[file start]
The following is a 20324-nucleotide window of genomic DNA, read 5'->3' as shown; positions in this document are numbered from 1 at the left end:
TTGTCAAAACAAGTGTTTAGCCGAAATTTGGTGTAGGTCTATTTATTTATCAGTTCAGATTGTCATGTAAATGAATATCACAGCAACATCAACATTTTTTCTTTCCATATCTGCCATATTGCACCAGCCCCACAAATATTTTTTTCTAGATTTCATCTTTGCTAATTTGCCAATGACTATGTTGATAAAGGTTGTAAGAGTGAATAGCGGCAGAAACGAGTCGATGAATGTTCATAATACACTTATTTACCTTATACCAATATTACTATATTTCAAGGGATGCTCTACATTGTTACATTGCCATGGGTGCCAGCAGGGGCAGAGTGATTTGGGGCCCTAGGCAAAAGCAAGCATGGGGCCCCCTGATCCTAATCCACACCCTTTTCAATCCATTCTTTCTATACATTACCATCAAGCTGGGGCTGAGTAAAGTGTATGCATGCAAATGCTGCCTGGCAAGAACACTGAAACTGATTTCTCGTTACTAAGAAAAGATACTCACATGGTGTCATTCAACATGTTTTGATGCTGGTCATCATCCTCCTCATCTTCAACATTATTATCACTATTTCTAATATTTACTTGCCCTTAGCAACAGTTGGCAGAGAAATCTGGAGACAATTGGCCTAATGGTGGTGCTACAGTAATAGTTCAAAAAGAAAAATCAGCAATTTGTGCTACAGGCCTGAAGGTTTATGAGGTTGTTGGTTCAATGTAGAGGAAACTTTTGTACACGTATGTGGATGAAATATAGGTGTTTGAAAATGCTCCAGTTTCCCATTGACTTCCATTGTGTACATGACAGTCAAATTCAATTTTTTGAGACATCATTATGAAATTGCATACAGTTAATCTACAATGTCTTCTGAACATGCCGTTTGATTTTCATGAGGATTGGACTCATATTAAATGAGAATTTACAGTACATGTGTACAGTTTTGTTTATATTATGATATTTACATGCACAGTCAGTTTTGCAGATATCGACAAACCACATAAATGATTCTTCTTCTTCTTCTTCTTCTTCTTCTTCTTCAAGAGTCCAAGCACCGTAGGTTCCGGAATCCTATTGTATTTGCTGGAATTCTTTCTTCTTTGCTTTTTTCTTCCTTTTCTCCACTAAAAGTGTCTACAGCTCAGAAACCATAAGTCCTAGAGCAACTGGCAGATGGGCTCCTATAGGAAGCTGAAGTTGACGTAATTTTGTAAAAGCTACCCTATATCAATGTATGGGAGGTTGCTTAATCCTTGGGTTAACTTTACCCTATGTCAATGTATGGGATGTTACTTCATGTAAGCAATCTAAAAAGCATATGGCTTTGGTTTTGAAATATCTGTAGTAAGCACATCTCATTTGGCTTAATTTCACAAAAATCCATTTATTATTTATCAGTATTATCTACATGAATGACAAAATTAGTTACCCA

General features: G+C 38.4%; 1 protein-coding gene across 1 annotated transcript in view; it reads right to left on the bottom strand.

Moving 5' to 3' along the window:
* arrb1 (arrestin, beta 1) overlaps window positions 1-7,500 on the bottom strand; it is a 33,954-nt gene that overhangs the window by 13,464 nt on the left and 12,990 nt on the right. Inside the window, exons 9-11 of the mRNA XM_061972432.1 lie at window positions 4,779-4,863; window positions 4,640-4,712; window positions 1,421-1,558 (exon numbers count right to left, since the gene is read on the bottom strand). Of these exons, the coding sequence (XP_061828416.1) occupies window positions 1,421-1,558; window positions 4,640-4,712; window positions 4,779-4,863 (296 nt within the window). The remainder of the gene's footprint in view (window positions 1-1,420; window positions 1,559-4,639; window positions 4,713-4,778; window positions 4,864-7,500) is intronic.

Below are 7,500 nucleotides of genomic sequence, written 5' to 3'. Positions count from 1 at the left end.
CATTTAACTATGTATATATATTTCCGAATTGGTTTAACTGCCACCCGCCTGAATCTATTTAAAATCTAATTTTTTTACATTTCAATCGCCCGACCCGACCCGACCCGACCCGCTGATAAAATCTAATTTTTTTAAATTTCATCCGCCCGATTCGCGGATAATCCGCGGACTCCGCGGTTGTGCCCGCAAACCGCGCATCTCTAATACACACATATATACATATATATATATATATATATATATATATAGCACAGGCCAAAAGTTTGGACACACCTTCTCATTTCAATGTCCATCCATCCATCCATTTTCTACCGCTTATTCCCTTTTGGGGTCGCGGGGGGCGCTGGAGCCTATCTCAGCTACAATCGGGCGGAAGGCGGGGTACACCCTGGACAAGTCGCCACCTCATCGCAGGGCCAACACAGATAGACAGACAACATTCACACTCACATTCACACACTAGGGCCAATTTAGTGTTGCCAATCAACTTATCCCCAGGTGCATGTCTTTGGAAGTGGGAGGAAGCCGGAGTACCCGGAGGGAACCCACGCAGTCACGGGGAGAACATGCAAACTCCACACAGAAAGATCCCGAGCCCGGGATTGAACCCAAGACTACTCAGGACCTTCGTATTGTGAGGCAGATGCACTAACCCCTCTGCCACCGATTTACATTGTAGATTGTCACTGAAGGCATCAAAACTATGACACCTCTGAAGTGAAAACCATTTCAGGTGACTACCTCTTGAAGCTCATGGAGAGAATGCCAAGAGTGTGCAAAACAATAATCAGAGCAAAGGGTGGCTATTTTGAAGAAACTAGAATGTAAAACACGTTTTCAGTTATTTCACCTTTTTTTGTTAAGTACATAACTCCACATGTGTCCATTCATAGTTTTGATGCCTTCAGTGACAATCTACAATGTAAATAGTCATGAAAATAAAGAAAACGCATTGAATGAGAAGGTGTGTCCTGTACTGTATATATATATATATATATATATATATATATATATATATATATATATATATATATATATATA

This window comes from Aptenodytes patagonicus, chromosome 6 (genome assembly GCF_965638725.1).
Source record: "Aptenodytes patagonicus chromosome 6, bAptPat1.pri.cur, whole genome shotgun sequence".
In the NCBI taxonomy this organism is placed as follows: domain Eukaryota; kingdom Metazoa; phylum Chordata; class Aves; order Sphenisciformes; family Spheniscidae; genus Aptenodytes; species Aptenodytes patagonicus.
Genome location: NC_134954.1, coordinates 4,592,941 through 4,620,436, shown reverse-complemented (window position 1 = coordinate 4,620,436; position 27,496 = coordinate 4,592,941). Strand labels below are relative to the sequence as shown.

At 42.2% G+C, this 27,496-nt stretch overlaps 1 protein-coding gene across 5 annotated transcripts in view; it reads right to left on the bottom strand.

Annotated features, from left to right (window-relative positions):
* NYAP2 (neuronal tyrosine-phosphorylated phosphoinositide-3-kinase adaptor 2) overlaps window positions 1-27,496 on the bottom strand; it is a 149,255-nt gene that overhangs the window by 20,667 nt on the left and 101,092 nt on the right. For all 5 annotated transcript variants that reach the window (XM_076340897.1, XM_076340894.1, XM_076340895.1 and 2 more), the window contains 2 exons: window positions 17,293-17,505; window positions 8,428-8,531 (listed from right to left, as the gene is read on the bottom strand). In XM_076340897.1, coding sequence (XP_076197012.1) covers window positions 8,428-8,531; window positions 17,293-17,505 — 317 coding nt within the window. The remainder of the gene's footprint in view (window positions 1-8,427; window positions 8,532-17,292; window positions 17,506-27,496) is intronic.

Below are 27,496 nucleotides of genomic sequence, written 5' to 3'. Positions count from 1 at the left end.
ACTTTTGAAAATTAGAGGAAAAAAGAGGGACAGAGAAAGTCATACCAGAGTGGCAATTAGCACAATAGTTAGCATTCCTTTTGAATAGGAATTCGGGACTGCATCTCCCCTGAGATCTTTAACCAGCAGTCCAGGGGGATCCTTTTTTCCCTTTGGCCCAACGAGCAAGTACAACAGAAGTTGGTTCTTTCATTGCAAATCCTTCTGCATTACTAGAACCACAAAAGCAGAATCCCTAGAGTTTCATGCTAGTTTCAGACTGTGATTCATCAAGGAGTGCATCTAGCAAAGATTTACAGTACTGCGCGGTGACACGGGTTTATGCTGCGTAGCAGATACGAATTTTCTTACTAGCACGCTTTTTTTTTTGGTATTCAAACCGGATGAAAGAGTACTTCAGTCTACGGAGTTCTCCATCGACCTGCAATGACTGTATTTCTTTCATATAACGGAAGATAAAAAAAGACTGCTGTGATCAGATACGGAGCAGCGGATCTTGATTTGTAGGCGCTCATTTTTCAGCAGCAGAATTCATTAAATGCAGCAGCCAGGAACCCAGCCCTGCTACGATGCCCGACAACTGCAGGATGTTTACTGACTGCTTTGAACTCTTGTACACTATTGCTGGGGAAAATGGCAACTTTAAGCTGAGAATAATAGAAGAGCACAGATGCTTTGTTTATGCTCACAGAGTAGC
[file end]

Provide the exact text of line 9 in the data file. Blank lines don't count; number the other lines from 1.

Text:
Source record: "Aptenodytes patagonicus chromosome 6, bAptPat1.pri.cur, whole genome shotgun sequence".